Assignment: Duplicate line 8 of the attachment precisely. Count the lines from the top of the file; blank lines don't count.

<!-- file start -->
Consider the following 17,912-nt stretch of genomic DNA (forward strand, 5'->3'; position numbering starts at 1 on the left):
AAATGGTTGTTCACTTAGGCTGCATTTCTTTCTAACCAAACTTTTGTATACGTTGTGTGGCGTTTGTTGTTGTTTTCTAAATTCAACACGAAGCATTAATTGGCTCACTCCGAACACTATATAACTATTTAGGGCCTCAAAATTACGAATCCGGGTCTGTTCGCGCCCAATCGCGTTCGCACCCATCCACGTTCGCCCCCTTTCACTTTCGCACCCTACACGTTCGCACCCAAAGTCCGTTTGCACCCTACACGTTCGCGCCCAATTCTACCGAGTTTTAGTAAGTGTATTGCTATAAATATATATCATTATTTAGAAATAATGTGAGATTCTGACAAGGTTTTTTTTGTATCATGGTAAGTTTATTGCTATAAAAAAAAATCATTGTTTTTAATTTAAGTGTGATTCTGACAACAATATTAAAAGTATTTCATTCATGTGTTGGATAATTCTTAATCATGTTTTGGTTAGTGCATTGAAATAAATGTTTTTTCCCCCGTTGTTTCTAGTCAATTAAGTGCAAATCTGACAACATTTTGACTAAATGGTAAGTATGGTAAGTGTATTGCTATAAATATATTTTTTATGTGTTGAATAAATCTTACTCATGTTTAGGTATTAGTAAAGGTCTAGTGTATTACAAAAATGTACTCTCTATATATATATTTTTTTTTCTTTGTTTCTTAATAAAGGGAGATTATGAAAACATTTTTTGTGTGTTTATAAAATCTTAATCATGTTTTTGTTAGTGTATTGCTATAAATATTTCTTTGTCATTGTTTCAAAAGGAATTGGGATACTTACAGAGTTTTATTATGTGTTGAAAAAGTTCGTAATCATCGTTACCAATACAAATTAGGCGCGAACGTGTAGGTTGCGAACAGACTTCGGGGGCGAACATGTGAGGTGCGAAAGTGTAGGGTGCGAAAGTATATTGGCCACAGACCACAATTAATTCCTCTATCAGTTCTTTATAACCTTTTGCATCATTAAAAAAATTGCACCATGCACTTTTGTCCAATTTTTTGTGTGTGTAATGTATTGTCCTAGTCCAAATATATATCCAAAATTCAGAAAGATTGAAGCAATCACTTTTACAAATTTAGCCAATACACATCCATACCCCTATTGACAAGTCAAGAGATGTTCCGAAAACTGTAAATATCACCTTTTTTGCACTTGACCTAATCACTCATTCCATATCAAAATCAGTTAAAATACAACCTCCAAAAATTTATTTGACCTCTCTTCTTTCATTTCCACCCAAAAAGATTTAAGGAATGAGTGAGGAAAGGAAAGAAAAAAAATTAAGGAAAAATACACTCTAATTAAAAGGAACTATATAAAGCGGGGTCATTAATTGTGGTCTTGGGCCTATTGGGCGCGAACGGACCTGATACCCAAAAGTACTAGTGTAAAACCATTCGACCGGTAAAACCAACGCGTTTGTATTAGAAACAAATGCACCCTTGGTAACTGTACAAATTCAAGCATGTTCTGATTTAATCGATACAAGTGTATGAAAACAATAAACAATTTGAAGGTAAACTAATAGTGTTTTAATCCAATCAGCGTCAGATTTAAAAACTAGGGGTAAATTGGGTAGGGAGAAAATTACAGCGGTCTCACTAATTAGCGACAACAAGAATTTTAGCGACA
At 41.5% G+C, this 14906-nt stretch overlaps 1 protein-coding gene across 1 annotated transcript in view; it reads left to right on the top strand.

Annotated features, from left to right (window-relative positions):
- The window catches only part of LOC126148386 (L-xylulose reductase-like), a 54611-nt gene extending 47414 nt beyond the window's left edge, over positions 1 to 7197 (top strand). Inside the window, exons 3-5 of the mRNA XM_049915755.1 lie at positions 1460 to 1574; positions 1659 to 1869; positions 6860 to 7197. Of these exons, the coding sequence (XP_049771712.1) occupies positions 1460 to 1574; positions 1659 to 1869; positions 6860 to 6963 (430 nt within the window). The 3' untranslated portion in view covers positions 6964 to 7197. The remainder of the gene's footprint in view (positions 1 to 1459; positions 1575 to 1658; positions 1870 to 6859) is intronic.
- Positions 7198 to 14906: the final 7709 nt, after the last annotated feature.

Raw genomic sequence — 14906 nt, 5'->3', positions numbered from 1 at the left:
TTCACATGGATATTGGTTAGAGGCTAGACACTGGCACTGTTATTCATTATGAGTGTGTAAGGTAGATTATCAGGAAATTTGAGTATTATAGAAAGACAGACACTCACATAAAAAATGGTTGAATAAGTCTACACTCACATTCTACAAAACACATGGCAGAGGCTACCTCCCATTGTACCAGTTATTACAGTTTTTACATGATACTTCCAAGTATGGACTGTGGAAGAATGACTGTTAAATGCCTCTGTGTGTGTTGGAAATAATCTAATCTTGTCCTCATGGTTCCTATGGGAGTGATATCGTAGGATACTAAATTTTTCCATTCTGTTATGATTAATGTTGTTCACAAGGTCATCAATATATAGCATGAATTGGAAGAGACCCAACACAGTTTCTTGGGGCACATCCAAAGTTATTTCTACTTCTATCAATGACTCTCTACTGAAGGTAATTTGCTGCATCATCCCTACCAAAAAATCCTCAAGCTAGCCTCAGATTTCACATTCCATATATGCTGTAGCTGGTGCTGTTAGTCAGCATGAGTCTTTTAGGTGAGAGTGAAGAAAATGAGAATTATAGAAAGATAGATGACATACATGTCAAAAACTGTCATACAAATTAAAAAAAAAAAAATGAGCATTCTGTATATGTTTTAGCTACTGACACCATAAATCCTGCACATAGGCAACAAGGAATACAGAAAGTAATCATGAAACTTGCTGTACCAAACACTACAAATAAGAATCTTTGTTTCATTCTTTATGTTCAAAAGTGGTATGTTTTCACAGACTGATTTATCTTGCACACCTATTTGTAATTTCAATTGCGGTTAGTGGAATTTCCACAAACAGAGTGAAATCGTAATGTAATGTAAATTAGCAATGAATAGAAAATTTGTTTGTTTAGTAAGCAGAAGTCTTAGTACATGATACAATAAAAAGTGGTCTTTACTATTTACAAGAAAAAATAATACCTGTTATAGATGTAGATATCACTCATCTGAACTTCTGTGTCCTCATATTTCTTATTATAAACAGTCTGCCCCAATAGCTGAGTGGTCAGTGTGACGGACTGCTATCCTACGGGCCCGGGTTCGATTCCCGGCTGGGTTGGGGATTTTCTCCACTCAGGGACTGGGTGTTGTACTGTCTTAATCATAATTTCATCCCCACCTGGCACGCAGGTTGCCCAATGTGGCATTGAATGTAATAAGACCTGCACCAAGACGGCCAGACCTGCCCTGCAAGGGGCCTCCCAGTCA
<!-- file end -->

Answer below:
TTCACATGGATATTGGTTAGAGGCTAGACACTGGCACTGTTATTCATTATGAGTGTGTAAGGTAGATTATCAGGAAATTTGAGTATTATAGAAAGACAGACACTCACATAAAAAATGGTTGAATAAGTCTACACTCACATTCTACAAAACACATGGCAGAGGCTACCTCCCATTGTACCAGTTATTACAGTTTTTACATGATACTTCCAAGTATGGACTGTGGAAGAATGACTGTTAAATGCCTCTGTGTGTGTTGGAAATAATCTAATCTTGTCCTCATGGTTCCTATGGGAGTGATATCGTAGGATACTAAATTTTTCCATTCTGTTATGATTAATGTTGTTCACAAGGTCATCAATATATAGCATGAATTGGAAGAGACCCAACACAGTTTCTTGGGGCACATCCAAAGTTATTTCTACTTCTATCAATGACTCTCTACTGAAGGTAATTTGCTGCATCATCCCTACCAAAAAATCCTCAAGCTAGCCTCAGATTTCACATTCCATATATGCTGTAGCTGGTGCTGTTAGTCAGCATGAGTCTTTTAGGTGAGAGTGAAGAAAATGAGAATTATAGAAAGATAGATGACATACATGTCAAAAACTGTCATACAAATTAAAAAAAAAAAAATGAGCATTCTGTATATGTTTTAGCTACTGACACCATAAATCCTGCACATAGGCAACAAGGAATACAGAAAGTAATCATGAAACTTGCTGTACCAAACACTACAAATAAGAATCTTTGTTTCATTCTTTATGTTCAAAAGTGGTATGTTTTCACAGACTGATTTATCTTGCACACCTATTTGTAATTTCAATTGCGGTTAGTGGAATTTCCACAAACAGAGTGAAATCGTAATGTAATGTAAATTAGCAATGAATAGAAAATTTGTTTGTTTAGTAAGCAGAAGTCTTAGTACATGATACAATAAAAAGTGGTCTTTACTATTTACAAGAAAAAATAATACCTGTTATAGATGTAGATATCACTCATCTGAACTTCTGTGTCCTCATATTTCTTATTATAAACAGTCTGCCCCAATAGCTGAGTGGTCAGTGTGACGGACTGCTATCCTACGGGCCCGGGTTCGATTCCCGGCTGGGTTGGGGATTTTCTCCACTCAGGGACTGGGTGTTGTACTGTCTTAATCATAATTTCATCCCCACCTGGCACGCAGGTTGCCCAATGTGGCATTGAATGTAATAAGACCTGCACCAAGACGGCCAGACCTGCCCTGCAAGGGGCCTCCCAGTCA